It is evening in Nairobi’s Mukuru informal settlement, and Lucy is busy preparing meals for her family while her two children work on school assignments. The family live in a one-roomed iron-sheet home. Lucy’s husband arrives home from the food vending business they jointly operate in the area and lights a cigarette as he follows the news on local radio. When Lucy finishes cooking, she puts out the kerosene stove and the room is engulfed by smoke. The smoke makes everyone cough and irritates their eyes, but because of concerns about security and privacy in Mukuru, they would rather keep the door and window closed.
Scenes like these are typical of daily life in the settlement (see video below). Locals like Lucy and her family are usually unaware that inhaling polluted air results in serious long-term health impacts, or that air pollution also causes 670 000 premature deaths per year in Africa.
While this account is fictional, it is closely based on what researchers learned during recent studies carried out by Stockholm Environment Institute (SEI), Africa Population and Health Research Centre (APHRC), University of Nairobi, Muungano wa Wanavijiji, and Centre for Ecology and Hydrology (CEH) in the UK.
The team were investigating how Mukuru residents perceive air pollution and its impacts, as well as engaging local people to take part in the research as “citizen scientists” to measure levels of pollution. The researchers focused on three key air pollutants: particulate matter (PM), ammonia (NH3 )and nitrogen dioxide (NO2).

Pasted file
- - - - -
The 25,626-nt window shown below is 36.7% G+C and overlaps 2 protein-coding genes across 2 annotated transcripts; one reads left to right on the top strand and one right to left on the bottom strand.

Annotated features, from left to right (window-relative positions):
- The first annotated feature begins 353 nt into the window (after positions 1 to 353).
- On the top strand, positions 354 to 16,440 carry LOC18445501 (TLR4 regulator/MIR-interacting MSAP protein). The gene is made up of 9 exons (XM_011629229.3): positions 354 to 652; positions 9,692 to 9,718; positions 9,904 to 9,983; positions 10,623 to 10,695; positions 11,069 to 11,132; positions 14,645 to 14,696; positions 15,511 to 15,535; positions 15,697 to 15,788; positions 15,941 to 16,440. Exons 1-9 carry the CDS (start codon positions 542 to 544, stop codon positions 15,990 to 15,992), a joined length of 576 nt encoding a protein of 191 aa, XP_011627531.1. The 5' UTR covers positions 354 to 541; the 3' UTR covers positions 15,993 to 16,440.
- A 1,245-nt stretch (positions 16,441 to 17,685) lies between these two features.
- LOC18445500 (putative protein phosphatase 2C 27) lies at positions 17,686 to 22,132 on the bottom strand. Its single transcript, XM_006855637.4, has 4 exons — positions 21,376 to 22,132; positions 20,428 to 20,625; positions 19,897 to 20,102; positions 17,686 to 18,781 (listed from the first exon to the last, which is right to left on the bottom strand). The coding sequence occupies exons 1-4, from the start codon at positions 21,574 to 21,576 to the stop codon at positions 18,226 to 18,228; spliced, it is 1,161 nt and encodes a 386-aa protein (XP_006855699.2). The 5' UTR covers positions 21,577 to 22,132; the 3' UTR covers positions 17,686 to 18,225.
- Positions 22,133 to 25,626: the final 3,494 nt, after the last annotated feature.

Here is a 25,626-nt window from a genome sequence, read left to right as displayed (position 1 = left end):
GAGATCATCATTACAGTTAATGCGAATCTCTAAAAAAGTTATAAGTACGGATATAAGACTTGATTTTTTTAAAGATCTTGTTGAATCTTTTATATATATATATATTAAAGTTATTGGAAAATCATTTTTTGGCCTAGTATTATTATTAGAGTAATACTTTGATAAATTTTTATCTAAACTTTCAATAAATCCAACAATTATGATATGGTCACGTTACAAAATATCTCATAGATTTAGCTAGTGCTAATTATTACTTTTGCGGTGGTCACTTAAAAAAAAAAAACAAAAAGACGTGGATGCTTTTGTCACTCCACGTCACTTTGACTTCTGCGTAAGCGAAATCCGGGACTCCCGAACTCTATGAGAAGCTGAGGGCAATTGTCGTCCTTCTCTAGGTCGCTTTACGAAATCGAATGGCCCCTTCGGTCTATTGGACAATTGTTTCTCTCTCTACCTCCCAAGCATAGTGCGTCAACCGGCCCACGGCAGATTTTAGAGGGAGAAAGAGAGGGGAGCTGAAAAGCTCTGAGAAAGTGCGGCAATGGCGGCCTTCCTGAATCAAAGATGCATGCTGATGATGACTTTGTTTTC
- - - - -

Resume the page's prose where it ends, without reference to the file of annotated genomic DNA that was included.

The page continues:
Most families in Mukuru use biomass (charcoal and firewood) or kerosene for cooking, heating and lighting, and these are associated with high PM emissions. Outdoors, materials like plastics and cloth rags are openly burned. Initial findings indicate levels of particulate matter were high both outside and inside the houses, with peaks observed indoors when people cook their evening meals.
Poor ventilation is also a key issue. When people close windows and doors while cooking, concentrations of pollutants reach dangerous levels. Families with children, pregnant women and elderly people suffer most because the health of these groups are more affected by exposure to high levels of PM.
“Now we understand the cause of many premature deaths and why respiratory diseases such as asthma are so common,’’ said Freshia Njeri, one of the locals involved in the study.
Gathering data and raising awareness
“Appropriate policies and interventions to curb air pollution can only be developed with adequate data, which at the moment is limited, not only in Kenya but the rest of sub-Saharan Africa,’’ said Professor Michael Gatari, Director of the Institute of Nuclear Science and Technology at the University of Nairobi. He added that the emergence and wide deployment of low-cost portable monitoring devices can enable citizens to participate in monitoring air quality in their neighbourhoods.